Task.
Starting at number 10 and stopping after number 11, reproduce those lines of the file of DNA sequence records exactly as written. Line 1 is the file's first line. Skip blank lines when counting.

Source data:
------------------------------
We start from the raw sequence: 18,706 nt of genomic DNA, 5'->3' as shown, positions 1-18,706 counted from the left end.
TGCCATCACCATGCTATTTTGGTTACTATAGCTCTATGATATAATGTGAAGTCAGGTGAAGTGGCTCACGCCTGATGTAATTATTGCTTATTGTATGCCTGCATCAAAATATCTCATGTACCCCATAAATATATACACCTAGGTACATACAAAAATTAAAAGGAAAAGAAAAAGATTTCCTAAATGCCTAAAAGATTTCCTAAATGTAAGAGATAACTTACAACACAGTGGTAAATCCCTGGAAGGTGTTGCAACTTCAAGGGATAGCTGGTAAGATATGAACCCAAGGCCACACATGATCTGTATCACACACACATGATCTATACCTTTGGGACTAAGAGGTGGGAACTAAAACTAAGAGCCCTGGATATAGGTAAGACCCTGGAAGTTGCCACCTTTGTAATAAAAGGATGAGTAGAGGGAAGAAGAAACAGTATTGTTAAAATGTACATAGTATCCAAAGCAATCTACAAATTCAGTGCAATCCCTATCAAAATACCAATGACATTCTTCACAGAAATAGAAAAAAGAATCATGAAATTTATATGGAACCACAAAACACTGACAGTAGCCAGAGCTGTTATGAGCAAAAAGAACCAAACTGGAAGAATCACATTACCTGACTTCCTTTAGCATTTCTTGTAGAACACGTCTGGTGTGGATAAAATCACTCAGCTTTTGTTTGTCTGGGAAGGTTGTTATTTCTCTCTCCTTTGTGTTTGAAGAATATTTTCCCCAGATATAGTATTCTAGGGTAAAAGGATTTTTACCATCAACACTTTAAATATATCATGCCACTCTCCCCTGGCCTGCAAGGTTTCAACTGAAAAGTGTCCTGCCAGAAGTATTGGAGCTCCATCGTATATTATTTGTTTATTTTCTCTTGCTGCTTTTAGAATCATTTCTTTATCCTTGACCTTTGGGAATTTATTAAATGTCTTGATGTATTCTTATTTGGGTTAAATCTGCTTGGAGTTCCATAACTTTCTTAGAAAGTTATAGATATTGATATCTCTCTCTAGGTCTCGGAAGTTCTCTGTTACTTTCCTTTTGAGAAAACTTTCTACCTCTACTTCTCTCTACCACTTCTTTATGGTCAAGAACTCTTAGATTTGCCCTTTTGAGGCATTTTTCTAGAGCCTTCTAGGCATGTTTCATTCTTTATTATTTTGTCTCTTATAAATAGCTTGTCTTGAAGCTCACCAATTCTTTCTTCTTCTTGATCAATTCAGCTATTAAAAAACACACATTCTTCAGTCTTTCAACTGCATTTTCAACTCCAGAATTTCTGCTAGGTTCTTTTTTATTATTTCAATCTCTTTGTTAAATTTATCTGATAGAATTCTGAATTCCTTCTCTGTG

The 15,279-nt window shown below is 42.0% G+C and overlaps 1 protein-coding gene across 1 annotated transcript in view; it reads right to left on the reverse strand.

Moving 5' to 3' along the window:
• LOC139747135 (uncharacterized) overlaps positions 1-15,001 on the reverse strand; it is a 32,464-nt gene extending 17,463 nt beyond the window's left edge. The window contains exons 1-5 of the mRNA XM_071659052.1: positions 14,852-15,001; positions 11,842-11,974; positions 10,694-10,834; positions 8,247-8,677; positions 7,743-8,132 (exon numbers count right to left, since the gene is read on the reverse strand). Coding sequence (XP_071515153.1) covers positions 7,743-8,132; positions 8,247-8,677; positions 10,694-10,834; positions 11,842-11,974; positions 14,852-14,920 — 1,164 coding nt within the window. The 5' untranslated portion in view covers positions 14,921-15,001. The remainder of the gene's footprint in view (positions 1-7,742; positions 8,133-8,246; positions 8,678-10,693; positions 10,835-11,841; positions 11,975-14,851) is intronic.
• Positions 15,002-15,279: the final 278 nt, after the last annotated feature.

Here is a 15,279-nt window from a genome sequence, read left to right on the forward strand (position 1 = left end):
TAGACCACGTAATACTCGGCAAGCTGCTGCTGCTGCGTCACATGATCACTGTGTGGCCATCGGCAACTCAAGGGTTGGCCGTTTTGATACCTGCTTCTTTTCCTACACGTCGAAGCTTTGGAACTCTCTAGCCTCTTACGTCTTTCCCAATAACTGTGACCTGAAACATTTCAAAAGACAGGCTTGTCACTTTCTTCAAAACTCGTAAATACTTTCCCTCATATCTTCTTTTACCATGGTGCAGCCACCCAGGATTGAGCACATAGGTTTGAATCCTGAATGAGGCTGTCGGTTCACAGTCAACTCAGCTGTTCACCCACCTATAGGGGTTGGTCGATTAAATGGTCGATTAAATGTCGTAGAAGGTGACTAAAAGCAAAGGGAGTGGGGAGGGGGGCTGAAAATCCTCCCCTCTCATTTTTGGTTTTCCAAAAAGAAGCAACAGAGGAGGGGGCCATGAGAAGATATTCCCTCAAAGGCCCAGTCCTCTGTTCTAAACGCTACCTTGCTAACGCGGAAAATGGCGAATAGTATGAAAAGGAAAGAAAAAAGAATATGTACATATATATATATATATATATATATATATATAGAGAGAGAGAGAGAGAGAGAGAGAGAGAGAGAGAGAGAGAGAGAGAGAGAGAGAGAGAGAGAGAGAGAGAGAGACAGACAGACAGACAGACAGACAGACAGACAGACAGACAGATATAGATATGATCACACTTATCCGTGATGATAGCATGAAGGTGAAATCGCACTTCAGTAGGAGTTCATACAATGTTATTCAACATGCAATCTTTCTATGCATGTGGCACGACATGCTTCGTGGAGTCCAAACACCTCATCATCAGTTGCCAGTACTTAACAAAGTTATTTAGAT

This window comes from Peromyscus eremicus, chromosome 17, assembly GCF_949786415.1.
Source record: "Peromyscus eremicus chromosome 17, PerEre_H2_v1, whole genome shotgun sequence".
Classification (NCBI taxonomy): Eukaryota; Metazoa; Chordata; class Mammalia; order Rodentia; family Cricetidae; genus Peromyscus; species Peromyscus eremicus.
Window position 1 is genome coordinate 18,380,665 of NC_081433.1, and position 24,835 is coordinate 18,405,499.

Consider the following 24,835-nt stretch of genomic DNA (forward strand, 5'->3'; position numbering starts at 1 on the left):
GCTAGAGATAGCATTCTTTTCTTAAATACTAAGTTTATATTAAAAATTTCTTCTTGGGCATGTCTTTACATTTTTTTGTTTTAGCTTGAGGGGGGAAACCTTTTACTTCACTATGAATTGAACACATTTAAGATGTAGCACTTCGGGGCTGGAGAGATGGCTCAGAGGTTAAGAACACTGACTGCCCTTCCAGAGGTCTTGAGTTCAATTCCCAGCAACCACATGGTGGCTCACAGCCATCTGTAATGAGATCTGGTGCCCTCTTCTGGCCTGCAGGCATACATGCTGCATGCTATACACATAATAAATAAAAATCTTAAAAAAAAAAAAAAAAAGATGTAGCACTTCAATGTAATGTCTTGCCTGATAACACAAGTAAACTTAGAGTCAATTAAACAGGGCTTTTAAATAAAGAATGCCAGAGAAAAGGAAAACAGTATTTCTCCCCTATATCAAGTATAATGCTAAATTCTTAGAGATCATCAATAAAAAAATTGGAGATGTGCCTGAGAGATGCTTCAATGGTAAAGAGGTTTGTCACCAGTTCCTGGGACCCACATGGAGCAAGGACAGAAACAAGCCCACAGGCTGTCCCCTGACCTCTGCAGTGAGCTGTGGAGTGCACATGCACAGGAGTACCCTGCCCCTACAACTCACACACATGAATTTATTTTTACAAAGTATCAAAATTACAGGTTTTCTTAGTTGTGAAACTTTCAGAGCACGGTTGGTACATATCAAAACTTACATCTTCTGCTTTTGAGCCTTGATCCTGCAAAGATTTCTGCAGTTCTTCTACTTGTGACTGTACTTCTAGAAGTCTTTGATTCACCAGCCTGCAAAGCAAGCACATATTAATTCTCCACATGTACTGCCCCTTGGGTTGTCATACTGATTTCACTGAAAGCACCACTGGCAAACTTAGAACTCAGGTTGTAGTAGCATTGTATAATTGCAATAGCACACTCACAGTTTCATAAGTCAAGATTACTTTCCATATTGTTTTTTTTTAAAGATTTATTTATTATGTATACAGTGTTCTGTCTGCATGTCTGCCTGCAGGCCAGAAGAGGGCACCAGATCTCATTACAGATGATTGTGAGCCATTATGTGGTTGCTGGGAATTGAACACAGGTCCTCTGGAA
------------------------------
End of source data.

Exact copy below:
Source record: "Peromyscus eremicus chromosome 17, PerEre_H2_v1, whole genome shotgun sequence".
Classification (NCBI taxonomy): Eukaryota; Metazoa; Chordata; class Mammalia; order Rodentia; family Cricetidae; genus Peromyscus; species Peromyscus eremicus.